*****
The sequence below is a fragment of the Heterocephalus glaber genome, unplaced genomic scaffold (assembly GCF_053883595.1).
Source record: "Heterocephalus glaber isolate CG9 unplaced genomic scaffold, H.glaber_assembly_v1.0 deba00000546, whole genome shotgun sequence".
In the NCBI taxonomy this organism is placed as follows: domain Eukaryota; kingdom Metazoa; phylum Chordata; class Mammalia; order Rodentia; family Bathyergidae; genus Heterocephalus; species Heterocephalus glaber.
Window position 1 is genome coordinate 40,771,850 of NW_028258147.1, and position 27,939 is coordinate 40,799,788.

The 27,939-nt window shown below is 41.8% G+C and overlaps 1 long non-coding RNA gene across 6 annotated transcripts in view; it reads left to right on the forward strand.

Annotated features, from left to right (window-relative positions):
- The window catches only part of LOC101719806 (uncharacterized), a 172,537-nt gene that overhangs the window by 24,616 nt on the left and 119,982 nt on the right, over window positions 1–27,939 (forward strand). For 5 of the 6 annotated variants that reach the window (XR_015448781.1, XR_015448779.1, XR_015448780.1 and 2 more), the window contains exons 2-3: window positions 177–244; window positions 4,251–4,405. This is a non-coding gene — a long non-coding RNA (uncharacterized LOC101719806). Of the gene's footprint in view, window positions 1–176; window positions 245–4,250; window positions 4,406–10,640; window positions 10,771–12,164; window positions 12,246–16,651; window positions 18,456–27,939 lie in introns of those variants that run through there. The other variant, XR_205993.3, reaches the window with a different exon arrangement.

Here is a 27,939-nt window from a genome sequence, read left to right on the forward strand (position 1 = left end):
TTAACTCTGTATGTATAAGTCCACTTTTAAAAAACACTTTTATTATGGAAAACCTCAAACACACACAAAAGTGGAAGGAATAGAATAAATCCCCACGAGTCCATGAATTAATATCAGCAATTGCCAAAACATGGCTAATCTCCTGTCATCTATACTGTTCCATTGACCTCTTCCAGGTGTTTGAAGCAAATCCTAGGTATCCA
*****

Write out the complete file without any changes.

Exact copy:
The sequence below is a fragment of the Heterocephalus glaber genome, unplaced genomic scaffold (assembly GCF_053883595.1).
Source record: "Heterocephalus glaber isolate CG9 unplaced genomic scaffold, H.glaber_assembly_v1.0 deba00000546, whole genome shotgun sequence".
In the NCBI taxonomy this organism is placed as follows: domain Eukaryota; kingdom Metazoa; phylum Chordata; class Mammalia; order Rodentia; family Bathyergidae; genus Heterocephalus; species Heterocephalus glaber.
Window position 1 is genome coordinate 40,771,850 of NW_028258147.1, and position 27,939 is coordinate 40,799,788.

The 27,939-nt window shown below is 41.8% G+C and overlaps 1 long non-coding RNA gene across 6 annotated transcripts in view; it reads left to right on the forward strand.

Annotated features, from left to right (window-relative positions):
- The window catches only part of LOC101719806 (uncharacterized), a 172,537-nt gene that overhangs the window by 24,616 nt on the left and 119,982 nt on the right, over window positions 1–27,939 (forward strand). For 5 of the 6 annotated variants that reach the window (XR_015448781.1, XR_015448779.1, XR_015448780.1 and 2 more), the window contains exons 2-3: window positions 177–244; window positions 4,251–4,405. This is a non-coding gene — a long non-coding RNA (uncharacterized LOC101719806). Of the gene's footprint in view, window positions 1–176; window positions 245–4,250; window positions 4,406–10,640; window positions 10,771–12,164; window positions 12,246–16,651; window positions 18,456–27,939 lie in introns of those variants that run through there. The other variant, XR_205993.3, reaches the window with a different exon arrangement.

Here is a 27,939-nt window from a genome sequence, read left to right on the forward strand (position 1 = left end):
TTAACTCTGTATGTATAAGTCCACTTTTAAAAAACACTTTTATTATGGAAAACCTCAAACACACACAAAAGTGGAAGGAATAGAATAAATCCCCACGAGTCCATGAATTAATATCAGCAATTGCCAAAACATGGCTAATCTCCTGTCATCTATACTGTTCCATTGACCTCTTCCAGGTGTTTGAAGCAAATCCTAGGTATCCA